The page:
‘Wrestle’: A Striking Examination Of Race, Poverty & High School Sports In Alabama [Review]

There aren’t many ways out of poverty. The socioeconomic constraints that pin families in place don’t often let up from one generation to the next. This, though, is the antithesis to the American Dream of upward mobility. And while we are gradually coming to terms with this reality—that circumstances at home and in the community and in society will prevent a great many from achieving even relief from grinding poverty—we continue to buy into higher education as an escape, a sort of rocket ship loaded with the possibility to launch people into the middle class. This fanciful belief belies that fact that college itself is untenable for so many for myriad reasons, from its unreasonable cost to the time it demands. One loophole, for a select few gifted students, is sports. Following in the footsteps of “Hoop Dreams” and “Undefeated,” “Wrestle” captures the hardships and hopes of four young men in Alabama as they fight for the scholarships that could change their lives.

Directed by Suzannah Herbert, alongside co-director Lauren Belfer, “Wrestle” is the story of one season at Huntsville’s failing J.O. Johnson High School during which four wrestlers, Jailen, Jamario, Teague, and Jaquan, compete for their spot at the state championships and for the future that comes with that glory. And while the kids’ courageous fight faces long enough odds as is, they, alongside their coach Chris Scribner, are also wrestling with race, mental health, drugs, poverty, and unstable homes. The point that “Wrestle” inevitably makes is that these kids and this story are not unusual. Certainly, they have talent as wrestlers, but the circumstances they are all fighting against are not unique.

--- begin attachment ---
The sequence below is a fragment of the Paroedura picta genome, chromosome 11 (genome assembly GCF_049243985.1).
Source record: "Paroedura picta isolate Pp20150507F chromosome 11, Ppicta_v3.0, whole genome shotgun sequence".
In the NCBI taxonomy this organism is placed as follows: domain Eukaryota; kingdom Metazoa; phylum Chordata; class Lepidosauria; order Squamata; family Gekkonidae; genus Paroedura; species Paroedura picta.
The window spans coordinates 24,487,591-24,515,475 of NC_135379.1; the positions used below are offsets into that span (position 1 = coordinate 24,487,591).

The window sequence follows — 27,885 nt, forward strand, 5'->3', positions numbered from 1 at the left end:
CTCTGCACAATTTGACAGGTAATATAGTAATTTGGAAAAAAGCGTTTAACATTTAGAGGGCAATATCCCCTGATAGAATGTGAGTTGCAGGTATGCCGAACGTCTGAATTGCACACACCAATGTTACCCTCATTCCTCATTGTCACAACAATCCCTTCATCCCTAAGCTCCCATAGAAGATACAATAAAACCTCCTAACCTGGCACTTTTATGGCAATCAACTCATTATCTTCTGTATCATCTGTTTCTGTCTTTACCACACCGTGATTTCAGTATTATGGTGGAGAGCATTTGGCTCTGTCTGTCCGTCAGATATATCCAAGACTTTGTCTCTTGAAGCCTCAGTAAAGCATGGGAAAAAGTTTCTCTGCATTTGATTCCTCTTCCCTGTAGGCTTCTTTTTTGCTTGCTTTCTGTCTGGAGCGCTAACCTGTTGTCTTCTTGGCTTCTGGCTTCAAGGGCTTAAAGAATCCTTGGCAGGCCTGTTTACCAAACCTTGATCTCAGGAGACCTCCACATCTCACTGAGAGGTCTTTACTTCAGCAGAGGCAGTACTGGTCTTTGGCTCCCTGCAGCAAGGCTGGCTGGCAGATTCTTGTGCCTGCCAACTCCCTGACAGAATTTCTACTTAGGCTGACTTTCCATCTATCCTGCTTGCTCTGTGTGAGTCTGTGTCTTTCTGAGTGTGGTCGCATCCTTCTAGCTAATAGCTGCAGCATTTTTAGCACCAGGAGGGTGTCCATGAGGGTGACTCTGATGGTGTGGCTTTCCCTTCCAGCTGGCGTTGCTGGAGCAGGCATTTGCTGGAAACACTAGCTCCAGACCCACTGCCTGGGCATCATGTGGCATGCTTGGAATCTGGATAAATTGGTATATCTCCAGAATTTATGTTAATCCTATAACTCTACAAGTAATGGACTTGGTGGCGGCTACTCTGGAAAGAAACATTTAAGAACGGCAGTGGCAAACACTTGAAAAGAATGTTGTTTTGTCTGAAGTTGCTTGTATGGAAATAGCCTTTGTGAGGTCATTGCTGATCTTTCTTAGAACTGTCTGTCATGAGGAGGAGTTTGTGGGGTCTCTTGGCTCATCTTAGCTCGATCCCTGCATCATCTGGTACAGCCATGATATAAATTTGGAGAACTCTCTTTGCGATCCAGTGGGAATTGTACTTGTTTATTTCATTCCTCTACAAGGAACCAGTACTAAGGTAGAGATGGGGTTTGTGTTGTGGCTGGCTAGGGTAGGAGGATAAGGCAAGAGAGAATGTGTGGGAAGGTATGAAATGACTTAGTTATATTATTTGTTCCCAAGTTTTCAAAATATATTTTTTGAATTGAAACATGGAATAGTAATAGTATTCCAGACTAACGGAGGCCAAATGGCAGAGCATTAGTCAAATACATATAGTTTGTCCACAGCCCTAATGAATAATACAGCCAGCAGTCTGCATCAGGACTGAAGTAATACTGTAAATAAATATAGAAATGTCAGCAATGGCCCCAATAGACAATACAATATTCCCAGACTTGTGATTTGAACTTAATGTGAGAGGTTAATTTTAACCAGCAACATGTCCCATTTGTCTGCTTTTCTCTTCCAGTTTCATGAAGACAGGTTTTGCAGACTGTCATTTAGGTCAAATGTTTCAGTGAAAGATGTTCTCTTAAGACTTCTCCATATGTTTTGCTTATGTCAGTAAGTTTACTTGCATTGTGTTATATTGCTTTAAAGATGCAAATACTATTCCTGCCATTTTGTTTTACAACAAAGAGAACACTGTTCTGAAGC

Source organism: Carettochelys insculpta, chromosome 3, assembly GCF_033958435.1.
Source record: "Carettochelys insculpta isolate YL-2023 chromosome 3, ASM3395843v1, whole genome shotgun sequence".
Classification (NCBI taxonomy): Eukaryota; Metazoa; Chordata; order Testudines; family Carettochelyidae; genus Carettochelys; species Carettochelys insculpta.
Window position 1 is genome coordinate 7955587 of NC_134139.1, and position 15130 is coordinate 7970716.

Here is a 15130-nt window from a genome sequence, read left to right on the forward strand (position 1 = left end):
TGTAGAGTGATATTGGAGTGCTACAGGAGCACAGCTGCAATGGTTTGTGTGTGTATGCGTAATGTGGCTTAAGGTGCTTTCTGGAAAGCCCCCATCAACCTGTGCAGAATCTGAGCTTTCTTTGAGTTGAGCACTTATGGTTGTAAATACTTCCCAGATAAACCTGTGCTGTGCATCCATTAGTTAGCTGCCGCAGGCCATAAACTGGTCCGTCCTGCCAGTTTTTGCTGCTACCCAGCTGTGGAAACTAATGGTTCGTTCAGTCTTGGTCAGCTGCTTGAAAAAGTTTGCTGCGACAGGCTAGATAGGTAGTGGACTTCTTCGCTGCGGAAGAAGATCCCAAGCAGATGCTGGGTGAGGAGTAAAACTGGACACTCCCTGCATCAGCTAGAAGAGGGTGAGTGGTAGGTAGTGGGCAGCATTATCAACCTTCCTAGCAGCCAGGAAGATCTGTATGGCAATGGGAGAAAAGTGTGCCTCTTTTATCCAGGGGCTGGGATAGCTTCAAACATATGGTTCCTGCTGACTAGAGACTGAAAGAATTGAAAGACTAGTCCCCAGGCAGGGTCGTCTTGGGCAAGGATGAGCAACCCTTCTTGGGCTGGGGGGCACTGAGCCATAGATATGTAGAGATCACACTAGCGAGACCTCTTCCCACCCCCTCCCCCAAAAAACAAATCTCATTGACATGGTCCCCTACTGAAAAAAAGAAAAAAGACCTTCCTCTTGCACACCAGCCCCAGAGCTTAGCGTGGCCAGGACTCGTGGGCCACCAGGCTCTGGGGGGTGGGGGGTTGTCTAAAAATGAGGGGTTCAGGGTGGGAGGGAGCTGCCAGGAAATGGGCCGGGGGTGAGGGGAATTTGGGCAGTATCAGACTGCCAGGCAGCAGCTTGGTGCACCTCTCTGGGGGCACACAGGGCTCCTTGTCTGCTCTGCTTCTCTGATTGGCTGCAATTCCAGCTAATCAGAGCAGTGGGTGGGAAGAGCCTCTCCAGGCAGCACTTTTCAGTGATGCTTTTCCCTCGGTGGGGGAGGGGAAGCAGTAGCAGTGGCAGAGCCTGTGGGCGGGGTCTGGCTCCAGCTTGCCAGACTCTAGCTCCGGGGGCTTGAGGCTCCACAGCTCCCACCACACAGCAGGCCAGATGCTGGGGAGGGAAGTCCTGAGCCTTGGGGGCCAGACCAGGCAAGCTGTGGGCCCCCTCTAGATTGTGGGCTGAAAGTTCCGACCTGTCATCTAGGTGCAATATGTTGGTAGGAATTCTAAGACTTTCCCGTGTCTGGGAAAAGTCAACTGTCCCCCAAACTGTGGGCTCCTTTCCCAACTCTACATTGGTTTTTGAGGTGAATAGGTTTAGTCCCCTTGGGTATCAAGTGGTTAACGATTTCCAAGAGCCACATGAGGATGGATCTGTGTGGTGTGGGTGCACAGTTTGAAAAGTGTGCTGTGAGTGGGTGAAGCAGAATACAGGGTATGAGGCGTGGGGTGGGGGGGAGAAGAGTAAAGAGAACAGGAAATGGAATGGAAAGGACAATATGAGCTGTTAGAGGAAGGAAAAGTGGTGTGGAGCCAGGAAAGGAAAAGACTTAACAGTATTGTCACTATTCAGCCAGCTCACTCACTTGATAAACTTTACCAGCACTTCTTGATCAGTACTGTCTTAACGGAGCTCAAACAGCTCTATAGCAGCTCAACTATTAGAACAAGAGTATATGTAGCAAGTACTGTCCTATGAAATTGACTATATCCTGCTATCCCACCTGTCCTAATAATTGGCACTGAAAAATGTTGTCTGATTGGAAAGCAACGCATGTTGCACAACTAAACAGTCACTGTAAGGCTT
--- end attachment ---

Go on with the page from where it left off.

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‘Honeyland’ Is A Haunting Portrait Of A Dying Way Of Life [Sundance Review]

There is an unassuming languidness to Ljubomir Stefanov and Tamara Kotevska’s anthropologic documentary about a rural Macedonian beekeeper, “Honeyland.” It’s a quiet and passive film that’s content to luxuriate in place and revel in solitude, which, in turn, both drags the narrative’s loose pacing and instills a certain natural structure that, once embraced, becomes almost mesmerizing.

“Honeyland,” as it begins, is a sort of documentation of a disappearing way of life. Hatidze Muratova, a 50-something woman, is, along with her ill mother Nazife, the last true resident of their rural village. Hatidze spends her time caring for her bees — which she keeps in the stone walls of old structures and in the rocks of cliffs instead of modern bee boxes — and for her mother. Her approach to beekeeping is deeply spiritual and environmentally conscious. This consciousness, though, is not the progressive sort. Instead, it feels rooted in deep tradition and respect for both the bees and the natural world itself. Though she sells her honey in markets in Skopje, Macedonia’s capital city, she refuses to collect more than half of her bees’ honey at a time. Some for us, some for them, she says, time and again.

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Grand Jury Prize Winner ‘One Child Nation’ Uncovers A Traumatic History [Sundance Review]

From 1979 until 2015 China controlled its population through its notorious one-child policy. The name, in more than one way, is a misnomer. In theory, a one-child policy simply limits the number of children a family can have to one. But the reality of the policy was far more devastating. Not only were women given forced abortions, but they were often sterilized against their will, while children were taken from families and sold to orphanages. It is this deeply troubling and incredibly complex reality that Nanfu Wang’s Sundance Grand Jury Prize Winner “One Child Nation” sets out to explore.

Wang, like so many millions of Chinese in her generation, grew up under the shadows of the one-child policy. Propaganda and cultural indoctrination kept her from questioning the policy or its fallout until, after years of living in New York, Wang had her first child. The birth of her son, Wang explains in voiceover, got her thinking about the policy, which had been so ingrained into Chinese society as to be almost invisible—a harsh law that was unquestionably enforced but that nonetheless went unquestioned.

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